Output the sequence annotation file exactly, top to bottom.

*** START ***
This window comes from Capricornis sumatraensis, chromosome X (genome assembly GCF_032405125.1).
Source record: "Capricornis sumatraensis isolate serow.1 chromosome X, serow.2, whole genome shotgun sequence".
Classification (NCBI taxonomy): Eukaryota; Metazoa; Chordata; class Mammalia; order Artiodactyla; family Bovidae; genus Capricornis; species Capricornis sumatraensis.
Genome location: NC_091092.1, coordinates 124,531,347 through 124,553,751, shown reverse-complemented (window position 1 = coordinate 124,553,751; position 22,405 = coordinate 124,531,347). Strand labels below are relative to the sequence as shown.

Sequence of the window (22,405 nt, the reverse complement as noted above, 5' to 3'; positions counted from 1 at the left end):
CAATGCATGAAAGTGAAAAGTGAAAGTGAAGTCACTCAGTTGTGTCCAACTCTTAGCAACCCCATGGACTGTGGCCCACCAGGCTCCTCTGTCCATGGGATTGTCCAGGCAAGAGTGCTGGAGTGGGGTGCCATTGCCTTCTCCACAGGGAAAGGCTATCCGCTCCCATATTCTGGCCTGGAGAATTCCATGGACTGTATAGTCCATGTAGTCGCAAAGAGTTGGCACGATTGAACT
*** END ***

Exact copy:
This window comes from Capricornis sumatraensis, chromosome X (genome assembly GCF_032405125.1).
Source record: "Capricornis sumatraensis isolate serow.1 chromosome X, serow.2, whole genome shotgun sequence".
Classification (NCBI taxonomy): Eukaryota; Metazoa; Chordata; class Mammalia; order Artiodactyla; family Bovidae; genus Capricornis; species Capricornis sumatraensis.
Genome location: NC_091092.1, coordinates 124,531,347 through 124,553,751, shown reverse-complemented (window position 1 = coordinate 124,553,751; position 22,405 = coordinate 124,531,347). Strand labels below are relative to the sequence as shown.

Sequence of the window (22,405 nt, the reverse complement as noted above, 5' to 3'; positions counted from 1 at the left end):
CAATGCATGAAAGTGAAAAGTGAAAGTGAAGTCACTCAGTTGTGTCCAACTCTTAGCAACCCCATGGACTGTGGCCCACCAGGCTCCTCTGTCCATGGGATTGTCCAGGCAAGAGTGCTGGAGTGGGGTGCCATTGCCTTCTCCACAGGGAAAGGCTATCCGCTCCCATATTCTGGCCTGGAGAATTCCATGGACTGTATAGTCCATGTAGTCGCAAAGAGTTGGCACGATTGAACT